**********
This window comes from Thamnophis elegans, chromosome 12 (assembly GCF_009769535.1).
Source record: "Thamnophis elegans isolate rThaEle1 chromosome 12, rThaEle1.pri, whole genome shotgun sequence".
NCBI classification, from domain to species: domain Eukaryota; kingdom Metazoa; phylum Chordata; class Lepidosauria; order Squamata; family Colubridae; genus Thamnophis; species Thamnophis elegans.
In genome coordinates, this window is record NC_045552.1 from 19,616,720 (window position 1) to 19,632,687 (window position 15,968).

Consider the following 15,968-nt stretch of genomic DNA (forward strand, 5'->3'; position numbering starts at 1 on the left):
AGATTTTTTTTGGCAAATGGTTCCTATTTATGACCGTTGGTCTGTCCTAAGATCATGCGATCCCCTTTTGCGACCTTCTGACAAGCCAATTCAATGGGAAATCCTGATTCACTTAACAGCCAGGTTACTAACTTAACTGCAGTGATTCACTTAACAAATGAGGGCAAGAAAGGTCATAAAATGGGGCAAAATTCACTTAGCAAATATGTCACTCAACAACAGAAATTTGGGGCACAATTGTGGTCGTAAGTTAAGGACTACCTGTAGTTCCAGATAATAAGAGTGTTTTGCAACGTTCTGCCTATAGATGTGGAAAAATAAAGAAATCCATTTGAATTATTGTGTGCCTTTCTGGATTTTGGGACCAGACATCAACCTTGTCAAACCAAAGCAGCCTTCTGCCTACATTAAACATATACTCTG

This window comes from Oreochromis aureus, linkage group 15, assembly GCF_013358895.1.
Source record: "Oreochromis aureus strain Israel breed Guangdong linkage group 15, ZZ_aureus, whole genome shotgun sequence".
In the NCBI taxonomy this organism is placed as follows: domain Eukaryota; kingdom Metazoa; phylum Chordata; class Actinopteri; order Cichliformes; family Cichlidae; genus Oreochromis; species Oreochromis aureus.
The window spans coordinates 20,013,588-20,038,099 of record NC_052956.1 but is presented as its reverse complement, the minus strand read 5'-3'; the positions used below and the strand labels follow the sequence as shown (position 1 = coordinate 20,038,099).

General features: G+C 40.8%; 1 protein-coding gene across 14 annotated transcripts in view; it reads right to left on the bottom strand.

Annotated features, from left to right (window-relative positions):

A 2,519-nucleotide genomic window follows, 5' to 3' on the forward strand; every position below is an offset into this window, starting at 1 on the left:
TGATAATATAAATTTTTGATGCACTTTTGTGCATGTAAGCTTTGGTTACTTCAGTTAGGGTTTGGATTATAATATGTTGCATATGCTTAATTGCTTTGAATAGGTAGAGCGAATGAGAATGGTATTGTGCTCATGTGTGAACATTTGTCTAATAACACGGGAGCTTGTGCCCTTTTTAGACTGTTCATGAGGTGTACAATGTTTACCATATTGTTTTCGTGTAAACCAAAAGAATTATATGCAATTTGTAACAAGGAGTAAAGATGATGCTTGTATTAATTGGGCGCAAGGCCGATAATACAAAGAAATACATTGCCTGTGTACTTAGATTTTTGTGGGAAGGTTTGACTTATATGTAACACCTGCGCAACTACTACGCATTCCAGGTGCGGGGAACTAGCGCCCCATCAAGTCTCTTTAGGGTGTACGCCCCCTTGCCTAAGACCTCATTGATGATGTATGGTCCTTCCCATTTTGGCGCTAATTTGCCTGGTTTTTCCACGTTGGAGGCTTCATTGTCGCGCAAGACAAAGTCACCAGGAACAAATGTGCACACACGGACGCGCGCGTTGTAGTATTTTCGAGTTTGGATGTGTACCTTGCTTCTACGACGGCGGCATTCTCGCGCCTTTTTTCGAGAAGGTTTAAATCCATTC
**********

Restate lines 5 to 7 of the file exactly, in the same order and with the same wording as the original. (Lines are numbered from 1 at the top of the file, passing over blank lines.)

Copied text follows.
Consider the following 15,968-nt stretch of genomic DNA (forward strand, 5'->3'; position numbering starts at 1 on the left):
AGATTTTTTTTGGCAAATGGTTCCTATTTATGACCGTTGGTCTGTCCTAAGATCATGCGATCCCCTTTTGCGACCTTCTGACAAGCCAATTCAATGGGAAATCCTGATTCACTTAACAGCCAGGTTACTAACTTAACTGCAGTGATTCACTTAACAAATGAGGGCAAGAAAGGTCATAAAATGGGGCAAAATTCACTTAGCAAATATGTCACTCAACAACAGAAATTTGGGGCACAATTGTGGTCGTAAGTTAAGGACTACCTGTAGTTCCAGATAATAAGAGTGTTTTGCAACGTTCTGCCTATAGATGTGGAAAAATAAAGAAATCCATTTGAATTATTGTGTGCCTTTCTGGATTTTGGGACCAGACATCAACCTTGTCAAACCAAAGCAGCCTTCTGCCTACATTAAACATATACTCTG

This window comes from Oreochromis aureus, linkage group 15, assembly GCF_013358895.1.